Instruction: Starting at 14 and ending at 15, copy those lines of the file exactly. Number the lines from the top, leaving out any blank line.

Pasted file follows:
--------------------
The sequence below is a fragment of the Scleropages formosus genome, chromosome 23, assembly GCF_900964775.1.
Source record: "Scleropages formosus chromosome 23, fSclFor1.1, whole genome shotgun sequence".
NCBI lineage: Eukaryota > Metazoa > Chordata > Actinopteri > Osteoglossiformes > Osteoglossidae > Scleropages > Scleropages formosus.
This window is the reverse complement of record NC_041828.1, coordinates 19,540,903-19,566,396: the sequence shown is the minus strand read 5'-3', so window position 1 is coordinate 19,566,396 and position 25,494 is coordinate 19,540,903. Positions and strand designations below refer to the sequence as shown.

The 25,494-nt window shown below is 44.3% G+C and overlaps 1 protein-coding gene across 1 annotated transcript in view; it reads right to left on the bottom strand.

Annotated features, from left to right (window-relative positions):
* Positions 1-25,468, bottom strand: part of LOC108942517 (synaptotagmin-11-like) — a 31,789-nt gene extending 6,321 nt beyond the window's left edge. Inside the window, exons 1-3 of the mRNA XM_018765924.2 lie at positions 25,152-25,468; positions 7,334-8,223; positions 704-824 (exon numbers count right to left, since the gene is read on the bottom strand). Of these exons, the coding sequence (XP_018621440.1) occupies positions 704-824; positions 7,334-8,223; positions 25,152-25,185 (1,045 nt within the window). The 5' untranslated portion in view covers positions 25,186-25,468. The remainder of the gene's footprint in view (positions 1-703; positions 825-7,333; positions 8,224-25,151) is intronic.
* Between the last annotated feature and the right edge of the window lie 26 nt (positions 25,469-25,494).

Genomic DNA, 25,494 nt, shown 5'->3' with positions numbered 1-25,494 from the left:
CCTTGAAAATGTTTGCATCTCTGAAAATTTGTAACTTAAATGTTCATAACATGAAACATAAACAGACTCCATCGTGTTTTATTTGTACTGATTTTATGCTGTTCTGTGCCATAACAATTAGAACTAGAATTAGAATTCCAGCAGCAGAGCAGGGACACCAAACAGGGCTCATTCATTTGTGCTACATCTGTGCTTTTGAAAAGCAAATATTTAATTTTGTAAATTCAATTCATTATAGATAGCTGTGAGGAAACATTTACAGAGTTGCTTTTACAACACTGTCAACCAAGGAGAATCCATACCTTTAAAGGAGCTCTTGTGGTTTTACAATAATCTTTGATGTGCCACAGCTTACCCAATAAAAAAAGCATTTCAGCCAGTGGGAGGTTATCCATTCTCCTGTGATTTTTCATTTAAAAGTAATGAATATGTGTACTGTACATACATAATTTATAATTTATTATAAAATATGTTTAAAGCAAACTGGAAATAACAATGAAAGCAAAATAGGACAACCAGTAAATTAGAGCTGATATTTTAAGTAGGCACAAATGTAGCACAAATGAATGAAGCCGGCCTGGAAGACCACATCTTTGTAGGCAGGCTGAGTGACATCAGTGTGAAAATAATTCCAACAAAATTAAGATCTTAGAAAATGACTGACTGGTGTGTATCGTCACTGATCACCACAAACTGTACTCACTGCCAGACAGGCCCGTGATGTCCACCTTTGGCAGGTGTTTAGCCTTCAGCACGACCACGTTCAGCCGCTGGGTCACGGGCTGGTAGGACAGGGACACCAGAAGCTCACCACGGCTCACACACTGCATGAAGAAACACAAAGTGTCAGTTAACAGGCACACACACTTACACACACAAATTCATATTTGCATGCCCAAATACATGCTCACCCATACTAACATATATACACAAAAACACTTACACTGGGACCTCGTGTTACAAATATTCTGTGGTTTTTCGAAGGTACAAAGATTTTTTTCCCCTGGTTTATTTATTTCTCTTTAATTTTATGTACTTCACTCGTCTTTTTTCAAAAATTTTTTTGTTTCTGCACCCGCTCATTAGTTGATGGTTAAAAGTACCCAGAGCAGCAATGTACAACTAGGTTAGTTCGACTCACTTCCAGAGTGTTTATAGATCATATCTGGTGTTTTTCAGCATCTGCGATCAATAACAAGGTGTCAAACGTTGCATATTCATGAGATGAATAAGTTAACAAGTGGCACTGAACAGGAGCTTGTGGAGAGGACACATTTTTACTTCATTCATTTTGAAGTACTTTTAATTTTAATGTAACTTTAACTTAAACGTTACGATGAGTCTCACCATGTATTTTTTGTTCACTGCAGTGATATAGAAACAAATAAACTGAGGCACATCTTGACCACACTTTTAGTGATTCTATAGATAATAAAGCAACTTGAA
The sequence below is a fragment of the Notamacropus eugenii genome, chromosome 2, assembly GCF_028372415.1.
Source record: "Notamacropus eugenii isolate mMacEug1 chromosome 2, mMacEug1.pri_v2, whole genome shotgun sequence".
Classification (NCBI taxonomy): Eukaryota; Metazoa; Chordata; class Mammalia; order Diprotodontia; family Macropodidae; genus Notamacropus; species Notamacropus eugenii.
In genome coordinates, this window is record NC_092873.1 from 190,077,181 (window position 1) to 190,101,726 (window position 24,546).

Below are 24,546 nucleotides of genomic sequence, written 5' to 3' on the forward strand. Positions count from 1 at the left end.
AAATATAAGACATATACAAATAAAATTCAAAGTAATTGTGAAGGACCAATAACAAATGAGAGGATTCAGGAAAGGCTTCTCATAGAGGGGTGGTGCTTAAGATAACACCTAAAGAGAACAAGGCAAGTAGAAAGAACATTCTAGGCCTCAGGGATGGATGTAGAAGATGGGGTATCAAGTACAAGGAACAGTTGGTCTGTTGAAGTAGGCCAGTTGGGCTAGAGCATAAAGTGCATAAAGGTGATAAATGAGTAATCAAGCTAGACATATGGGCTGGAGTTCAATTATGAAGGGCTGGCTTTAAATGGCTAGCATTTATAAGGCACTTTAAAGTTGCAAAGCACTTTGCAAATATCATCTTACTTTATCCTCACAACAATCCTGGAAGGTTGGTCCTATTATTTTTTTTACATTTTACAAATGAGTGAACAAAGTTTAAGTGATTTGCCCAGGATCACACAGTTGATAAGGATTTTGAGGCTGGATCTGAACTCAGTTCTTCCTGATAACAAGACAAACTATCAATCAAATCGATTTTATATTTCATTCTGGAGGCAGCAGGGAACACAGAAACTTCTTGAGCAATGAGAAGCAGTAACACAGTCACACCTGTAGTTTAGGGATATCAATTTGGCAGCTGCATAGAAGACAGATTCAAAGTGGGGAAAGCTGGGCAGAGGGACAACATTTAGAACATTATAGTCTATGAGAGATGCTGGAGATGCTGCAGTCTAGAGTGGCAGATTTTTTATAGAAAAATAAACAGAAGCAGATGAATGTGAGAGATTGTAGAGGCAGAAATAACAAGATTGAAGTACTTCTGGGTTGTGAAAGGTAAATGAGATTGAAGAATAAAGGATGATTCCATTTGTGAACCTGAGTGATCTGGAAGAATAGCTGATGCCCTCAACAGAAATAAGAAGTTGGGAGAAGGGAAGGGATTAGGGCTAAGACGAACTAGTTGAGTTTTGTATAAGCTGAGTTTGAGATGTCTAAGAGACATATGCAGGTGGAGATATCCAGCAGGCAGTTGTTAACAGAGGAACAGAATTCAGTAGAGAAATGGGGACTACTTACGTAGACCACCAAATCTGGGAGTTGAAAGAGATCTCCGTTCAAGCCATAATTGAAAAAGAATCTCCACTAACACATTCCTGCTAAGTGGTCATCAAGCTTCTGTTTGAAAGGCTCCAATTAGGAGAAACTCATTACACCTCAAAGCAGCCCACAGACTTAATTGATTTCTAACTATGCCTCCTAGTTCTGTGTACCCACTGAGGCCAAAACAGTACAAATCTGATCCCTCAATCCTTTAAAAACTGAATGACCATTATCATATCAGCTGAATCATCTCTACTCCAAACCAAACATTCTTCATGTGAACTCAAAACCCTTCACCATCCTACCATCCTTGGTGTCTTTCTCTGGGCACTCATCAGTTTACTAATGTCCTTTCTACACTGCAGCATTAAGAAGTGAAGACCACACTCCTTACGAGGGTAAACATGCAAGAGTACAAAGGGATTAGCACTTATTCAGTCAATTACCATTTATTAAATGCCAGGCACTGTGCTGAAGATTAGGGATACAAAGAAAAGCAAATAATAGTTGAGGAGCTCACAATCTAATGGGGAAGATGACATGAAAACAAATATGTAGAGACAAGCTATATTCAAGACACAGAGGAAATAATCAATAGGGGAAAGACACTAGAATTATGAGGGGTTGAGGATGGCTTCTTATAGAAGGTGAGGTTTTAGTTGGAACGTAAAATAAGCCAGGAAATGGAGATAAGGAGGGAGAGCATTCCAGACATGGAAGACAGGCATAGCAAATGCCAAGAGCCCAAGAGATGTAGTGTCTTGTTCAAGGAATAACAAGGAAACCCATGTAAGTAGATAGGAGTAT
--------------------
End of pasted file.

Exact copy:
In genome coordinates, this window is record NC_092873.1 from 190,077,181 (window position 1) to 190,101,726 (window position 24,546).

Below are 24,546 nucleotides of genomic sequence, written 5' to 3' on the forward strand. Positions count from 1 at the left end.